Detail of Trajan’s Column, Rome Ken Welsh / Alamy
War! What Is It Good For? Conflict and the Progress of Civilization from Primates to Robots, by Ian Morris, Farrar, Straus and Giroux, 495 pages, $30
Is war good for anything? In the long run, the Stanford historian Ian Morris argues, it’s good for almost everything. In War! What Is It Good For?, Morris makes the case that war has played an essential role in mankind’s development and in the growth of human well-being. The book endorses not just strong government but imperialism; as applied to recent history, this translates into strong support for the historic role of the British Empire and the current global policies of the United States.
Morris isn’t one to shy away from big, sweeping theses. In Why the West Rules—For Now (2010), he took on the much-studied subject of why modernity first appeared in northwestern Europe and has been dominated by that part of the world and its offshoots. Its sequel, The Measure of Civilization (2013), proposed a metric for assessing how “developed” any particular historical culture was.
His new book’s argument is rich and subtle. That is not to say it is convincing. It has a number of crucial ambiguities and at least one central thesis that is very controversial and, like all good theses in history, subject to empirical disproof. The story also has an important missing element, one that makes sense of things the author otherwise has difficulty fitting into his argument. Adding that missing element—the way that resource constraints limited human options until innovation took off in the 17th century—gives us a different, more accurate picture.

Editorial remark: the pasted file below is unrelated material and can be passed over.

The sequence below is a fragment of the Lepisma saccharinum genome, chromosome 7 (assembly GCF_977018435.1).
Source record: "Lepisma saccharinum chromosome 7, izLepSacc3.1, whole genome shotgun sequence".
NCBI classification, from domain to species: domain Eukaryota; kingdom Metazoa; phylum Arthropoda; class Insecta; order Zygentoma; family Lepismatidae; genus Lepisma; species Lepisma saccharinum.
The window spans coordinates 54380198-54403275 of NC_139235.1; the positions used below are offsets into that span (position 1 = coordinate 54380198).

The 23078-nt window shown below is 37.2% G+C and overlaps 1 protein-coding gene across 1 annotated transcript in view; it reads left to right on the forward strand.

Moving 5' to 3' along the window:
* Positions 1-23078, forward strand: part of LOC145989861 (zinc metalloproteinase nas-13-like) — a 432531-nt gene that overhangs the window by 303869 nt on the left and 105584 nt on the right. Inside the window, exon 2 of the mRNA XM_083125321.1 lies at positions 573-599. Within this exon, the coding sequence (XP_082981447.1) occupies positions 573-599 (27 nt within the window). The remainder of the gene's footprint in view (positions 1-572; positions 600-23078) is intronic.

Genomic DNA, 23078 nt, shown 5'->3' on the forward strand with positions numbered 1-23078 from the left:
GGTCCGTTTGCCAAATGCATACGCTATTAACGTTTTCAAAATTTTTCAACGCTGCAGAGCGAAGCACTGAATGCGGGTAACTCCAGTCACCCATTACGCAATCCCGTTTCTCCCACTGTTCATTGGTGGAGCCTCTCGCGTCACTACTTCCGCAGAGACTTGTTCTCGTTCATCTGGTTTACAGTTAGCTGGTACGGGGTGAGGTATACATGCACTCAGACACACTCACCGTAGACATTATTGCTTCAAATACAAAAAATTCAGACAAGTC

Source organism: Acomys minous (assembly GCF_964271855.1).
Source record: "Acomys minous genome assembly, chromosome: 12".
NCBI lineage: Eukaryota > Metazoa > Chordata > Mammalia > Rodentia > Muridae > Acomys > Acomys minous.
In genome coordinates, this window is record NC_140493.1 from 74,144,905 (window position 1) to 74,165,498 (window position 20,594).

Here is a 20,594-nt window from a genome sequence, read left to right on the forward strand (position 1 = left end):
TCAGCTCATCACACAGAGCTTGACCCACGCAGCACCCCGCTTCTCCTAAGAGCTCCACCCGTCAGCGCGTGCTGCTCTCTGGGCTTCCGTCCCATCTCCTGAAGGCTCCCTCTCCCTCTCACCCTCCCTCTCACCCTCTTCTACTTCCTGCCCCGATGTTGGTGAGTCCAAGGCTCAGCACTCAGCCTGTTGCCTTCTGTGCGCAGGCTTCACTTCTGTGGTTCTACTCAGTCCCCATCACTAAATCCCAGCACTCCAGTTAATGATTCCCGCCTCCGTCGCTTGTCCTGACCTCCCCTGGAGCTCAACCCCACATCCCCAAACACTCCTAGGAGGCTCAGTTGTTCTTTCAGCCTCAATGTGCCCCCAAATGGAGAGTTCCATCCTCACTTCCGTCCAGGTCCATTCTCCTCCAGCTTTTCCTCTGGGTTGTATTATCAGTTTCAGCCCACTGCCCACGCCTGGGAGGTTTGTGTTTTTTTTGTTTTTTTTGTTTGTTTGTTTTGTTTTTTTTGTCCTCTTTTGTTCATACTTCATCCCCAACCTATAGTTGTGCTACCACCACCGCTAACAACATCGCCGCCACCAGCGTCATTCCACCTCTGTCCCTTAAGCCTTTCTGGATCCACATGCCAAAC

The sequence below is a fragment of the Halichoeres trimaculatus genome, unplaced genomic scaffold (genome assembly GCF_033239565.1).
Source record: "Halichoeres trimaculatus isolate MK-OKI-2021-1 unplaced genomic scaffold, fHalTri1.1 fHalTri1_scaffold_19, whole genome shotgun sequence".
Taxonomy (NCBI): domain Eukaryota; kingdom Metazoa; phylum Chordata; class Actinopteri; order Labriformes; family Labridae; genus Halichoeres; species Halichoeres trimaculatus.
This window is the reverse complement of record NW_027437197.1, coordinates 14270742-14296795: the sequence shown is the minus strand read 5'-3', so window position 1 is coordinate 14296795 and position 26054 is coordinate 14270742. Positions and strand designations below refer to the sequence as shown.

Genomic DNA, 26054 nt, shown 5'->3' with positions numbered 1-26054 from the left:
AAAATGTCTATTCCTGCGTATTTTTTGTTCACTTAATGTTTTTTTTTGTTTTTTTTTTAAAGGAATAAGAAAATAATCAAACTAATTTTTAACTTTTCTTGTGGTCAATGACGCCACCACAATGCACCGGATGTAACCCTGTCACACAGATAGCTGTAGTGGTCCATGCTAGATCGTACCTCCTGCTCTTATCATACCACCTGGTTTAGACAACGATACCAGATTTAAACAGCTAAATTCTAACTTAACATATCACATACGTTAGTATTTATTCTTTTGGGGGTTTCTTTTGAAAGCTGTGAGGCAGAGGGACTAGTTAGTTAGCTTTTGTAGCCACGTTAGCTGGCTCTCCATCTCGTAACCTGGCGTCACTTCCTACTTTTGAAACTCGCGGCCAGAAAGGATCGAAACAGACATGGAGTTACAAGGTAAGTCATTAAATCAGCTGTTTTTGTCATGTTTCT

These reductionist views of world history are ‘one after another’ and they don’t work. The influence of war on history is obvious, of course. But the dynamic that drives development is par excellence visible in the macro effect discussed in World History and the Eonic Effect (WHEE).
This is hard for historical sociologists to grasp because their basic assumptions are cockeyed. The development logic behind world history is visible in the model given in WHEE: directionality is missed because it emerges from a mainline that follows a sequence of transitions, small sections of civilizations, not their totality. But any hint of directionality is banished from sociology which is completely off the mark on the subject of emerging civilizations.
Technology is only a secondary process in world history, and as such a crucial part of a larger and more complicated picture. Study the way in which the macro model (WHEE) harmonizes the analysis of not just technology/economy but the overall emergence of civilizations, religions, art movements, philosophy, politics, and much else. We cannot say looking at, for instance, the Classical Greek world that technology produced this: Archaic Greece: the clue. This massive period of innovation and flowering had nothing to do with technology, despite the concordance of iron age weapons.